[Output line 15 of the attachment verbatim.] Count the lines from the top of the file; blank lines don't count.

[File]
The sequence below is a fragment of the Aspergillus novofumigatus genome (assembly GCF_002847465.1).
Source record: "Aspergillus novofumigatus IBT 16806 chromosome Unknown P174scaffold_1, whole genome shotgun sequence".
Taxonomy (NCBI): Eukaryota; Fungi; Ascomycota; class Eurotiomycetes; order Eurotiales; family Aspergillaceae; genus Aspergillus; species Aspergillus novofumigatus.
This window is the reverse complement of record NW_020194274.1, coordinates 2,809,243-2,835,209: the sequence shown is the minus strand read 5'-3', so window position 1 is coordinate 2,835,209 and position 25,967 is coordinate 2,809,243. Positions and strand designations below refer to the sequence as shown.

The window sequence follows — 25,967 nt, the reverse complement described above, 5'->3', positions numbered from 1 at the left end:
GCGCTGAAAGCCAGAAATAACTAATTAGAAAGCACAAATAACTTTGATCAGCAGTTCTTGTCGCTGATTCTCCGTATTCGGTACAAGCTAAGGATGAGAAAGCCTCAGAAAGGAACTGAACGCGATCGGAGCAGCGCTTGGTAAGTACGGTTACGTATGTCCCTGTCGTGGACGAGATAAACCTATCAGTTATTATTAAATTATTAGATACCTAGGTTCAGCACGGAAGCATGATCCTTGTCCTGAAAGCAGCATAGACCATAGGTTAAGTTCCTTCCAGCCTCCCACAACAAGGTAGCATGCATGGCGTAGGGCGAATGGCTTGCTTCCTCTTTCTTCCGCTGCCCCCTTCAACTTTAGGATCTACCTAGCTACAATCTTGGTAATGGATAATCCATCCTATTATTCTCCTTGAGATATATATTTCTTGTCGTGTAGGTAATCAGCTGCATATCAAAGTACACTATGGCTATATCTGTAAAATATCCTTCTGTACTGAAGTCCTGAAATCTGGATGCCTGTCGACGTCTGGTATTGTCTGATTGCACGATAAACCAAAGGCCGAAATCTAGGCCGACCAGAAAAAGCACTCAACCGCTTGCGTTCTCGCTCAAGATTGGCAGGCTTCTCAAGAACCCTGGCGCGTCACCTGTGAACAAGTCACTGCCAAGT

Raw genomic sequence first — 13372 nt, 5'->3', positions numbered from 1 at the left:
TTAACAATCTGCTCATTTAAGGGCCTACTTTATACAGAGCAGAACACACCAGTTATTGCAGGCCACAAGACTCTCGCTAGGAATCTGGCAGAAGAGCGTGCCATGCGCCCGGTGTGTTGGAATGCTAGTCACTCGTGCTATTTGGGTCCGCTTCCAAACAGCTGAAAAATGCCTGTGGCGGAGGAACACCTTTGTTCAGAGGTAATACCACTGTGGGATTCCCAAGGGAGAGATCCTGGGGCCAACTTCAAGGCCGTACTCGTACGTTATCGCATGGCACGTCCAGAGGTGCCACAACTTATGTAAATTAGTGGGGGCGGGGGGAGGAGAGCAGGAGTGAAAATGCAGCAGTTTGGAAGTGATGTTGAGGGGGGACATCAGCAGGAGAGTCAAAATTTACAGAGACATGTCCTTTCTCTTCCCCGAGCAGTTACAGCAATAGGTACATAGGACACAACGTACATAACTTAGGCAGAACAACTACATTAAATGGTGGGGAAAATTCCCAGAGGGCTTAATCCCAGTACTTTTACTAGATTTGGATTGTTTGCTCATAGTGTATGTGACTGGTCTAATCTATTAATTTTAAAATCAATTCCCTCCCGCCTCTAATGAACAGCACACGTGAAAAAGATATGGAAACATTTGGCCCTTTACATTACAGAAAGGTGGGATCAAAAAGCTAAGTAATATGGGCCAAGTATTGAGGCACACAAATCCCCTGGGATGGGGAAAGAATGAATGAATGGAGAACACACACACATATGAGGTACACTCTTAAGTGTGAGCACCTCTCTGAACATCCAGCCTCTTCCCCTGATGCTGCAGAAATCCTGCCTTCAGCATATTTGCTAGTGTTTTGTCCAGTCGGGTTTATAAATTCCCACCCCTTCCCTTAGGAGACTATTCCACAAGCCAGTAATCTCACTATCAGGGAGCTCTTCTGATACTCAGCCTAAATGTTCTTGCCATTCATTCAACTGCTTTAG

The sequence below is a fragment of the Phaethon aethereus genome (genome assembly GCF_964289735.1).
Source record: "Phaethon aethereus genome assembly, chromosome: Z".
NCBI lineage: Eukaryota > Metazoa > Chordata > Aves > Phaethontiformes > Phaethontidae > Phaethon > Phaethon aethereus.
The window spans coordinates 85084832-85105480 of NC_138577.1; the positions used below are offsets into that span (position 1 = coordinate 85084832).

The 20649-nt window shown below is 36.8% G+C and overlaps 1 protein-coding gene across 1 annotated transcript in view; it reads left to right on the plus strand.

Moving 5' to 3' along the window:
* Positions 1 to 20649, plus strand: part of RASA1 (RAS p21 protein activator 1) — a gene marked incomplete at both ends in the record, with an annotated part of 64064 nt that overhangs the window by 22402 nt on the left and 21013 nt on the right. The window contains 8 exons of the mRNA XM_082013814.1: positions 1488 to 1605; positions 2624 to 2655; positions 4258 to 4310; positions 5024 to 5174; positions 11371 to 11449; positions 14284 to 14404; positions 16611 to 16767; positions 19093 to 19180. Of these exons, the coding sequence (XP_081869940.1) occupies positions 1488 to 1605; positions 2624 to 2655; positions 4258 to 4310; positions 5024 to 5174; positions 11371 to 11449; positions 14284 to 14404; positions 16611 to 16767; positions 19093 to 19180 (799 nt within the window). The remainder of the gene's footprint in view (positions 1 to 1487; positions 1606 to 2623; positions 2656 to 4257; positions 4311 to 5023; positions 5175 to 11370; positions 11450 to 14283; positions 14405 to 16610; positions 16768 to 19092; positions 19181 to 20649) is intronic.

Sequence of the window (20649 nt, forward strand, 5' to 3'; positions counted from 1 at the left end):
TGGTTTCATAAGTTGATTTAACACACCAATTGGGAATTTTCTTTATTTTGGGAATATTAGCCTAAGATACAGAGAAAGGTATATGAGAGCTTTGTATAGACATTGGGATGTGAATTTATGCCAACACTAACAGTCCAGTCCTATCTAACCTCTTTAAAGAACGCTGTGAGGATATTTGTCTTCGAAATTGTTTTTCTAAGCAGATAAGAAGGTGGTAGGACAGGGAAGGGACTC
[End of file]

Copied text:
* Positions 1 to 20649, plus strand: part of RASA1 (RAS p21 protein activator 1) — a gene marked incomplete at both ends in the record, with an annotated part of 64064 nt that overhangs the window by 22402 nt on the left and 21013 nt on the right. The window contains 8 exons of the mRNA XM_082013814.1: positions 1488 to 1605; positions 2624 to 2655; positions 4258 to 4310; positions 5024 to 5174; positions 11371 to 11449; positions 14284 to 14404; positions 16611 to 16767; positions 19093 to 19180. Of these exons, the coding sequence (XP_081869940.1) occupies positions 1488 to 1605; positions 2624 to 2655; positions 4258 to 4310; positions 5024 to 5174; positions 11371 to 11449; positions 14284 to 14404; positions 16611 to 16767; positions 19093 to 19180 (799 nt within the window). The remainder of the gene's footprint in view (positions 1 to 1487; positions 1606 to 2623; positions 2656 to 4257; positions 4311 to 5023; positions 5175 to 11370; positions 11450 to 14283; positions 14405 to 16610; positions 16768 to 19092; positions 19181 to 20649) is intronic.